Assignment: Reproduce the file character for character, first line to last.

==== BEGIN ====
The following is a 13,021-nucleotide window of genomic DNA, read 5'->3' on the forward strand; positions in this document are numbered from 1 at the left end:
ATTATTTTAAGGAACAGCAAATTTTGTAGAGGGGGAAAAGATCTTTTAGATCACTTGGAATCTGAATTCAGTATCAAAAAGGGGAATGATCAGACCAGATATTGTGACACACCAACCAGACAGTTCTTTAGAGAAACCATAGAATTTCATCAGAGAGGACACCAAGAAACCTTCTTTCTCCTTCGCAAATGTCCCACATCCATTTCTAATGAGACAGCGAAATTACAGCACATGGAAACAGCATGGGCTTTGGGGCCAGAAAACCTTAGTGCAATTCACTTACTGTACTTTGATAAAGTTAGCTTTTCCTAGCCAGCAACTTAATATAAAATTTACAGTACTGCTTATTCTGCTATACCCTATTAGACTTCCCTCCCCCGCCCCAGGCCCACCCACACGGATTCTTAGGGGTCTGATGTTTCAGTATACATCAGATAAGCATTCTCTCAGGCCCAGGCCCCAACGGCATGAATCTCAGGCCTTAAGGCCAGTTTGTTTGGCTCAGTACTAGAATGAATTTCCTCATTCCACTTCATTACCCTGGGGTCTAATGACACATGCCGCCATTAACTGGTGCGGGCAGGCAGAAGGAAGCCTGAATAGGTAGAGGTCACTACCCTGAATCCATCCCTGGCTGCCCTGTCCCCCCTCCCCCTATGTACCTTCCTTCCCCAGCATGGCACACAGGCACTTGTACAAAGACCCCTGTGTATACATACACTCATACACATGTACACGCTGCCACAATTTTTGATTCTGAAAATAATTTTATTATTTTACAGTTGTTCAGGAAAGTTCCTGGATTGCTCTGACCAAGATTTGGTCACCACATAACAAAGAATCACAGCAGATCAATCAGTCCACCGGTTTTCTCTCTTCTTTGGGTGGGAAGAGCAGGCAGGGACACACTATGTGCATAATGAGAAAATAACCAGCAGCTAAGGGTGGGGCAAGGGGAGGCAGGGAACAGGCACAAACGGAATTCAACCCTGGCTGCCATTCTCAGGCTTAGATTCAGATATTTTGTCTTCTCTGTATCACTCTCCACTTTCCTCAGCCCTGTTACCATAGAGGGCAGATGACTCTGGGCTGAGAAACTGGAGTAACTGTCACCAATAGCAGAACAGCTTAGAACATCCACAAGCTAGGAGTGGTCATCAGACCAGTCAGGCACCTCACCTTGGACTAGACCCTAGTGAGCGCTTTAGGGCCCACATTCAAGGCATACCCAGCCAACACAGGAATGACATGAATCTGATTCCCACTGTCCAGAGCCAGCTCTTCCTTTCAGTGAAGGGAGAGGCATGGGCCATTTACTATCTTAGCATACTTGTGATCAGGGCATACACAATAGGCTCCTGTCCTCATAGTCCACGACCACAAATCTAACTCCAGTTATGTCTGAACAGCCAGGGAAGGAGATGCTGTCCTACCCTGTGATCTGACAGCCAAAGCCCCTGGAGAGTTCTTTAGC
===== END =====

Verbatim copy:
The following is a 13,021-nucleotide window of genomic DNA, read 5'->3' on the forward strand; positions in this document are numbered from 1 at the left end:
ATTATTTTAAGGAACAGCAAATTTTGTAGAGGGGGAAAAGATCTTTTAGATCACTTGGAATCTGAATTCAGTATCAAAAAGGGGAATGATCAGACCAGATATTGTGACACACCAACCAGACAGTTCTTTAGAGAAACCATAGAATTTCATCAGAGAGGACACCAAGAAACCTTCTTTCTCCTTCGCAAATGTCCCACATCCATTTCTAATGAGACAGCGAAATTACAGCACATGGAAACAGCATGGGCTTTGGGGCCAGAAAACCTTAGTGCAATTCACTTACTGTACTTTGATAAAGTTAGCTTTTCCTAGCCAGCAACTTAATATAAAATTTACAGTACTGCTTATTCTGCTATACCCTATTAGACTTCCCTCCCCCGCCCCAGGCCCACCCACACGGATTCTTAGGGGTCTGATGTTTCAGTATACATCAGATAAGCATTCTCTCAGGCCCAGGCCCCAACGGCATGAATCTCAGGCCTTAAGGCCAGTTTGTTTGGCTCAGTACTAGAATGAATTTCCTCATTCCACTTCATTACCCTGGGGTCTAATGACACATGCCGCCATTAACTGGTGCGGGCAGGCAGAAGGAAGCCTGAATAGGTAGAGGTCACTACCCTGAATCCATCCCTGGCTGCCCTGTCCCCCCTCCCCCTATGTACCTTCCTTCCCCAGCATGGCACACAGGCACTTGTACAAAGACCCCTGTGTATACATACACTCATACACATGTACACGCTGCCACAATTTTTGATTCTGAAAATAATTTTATTATTTTACAGTTGTTCAGGAAAGTTCCTGGATTGCTCTGACCAAGATTTGGTCACCACATAACAAAGAATCACAGCAGATCAATCAGTCCACCGGTTTTCTCTCTTCTTTGGGTGGGAAGAGCAGGCAGGGACACACTATGTGCATAATGAGAAAATAACCAGCAGCTAAGGGTGGGGCAAGGGGAGGCAGGGAACAGGCACAAACGGAATTCAACCCTGGCTGCCATTCTCAGGCTTAGATTCAGATATTTTGTCTTCTCTGTATCACTCTCCACTTTCCTCAGCCCTGTTACCATAGAGGGCAGATGACTCTGGGCTGAGAAACTGGAGTAACTGTCACCAATAGCAGAACAGCTTAGAACATCCACAAGCTAGGAGTGGTCATCAGACCAGTCAGGCACCTCACCTTGGACTAGACCCTAGTGAGCGCTTTAGGGCCCACATTCAAGGCATACCCAGCCAACACAGGAATGACATGAATCTGATTCCCACTGTCCAGAGCCAGCTCTTCCTTTCAGTGAAGGGAGAGGCATGGGCCATTTACTATCTTAGCATACTTGTGATCAGGGCATACACAATAGGCTCCTGTCCTCATAGTCCACGACCACAAATCTAACTCCAGTTATGTCTGAACAGCCAGGGAAGGAGATGCTGTCCTACCCTGTGATCTGACAGCCAAAGCCCCTGGAGAGTTCTTTAGC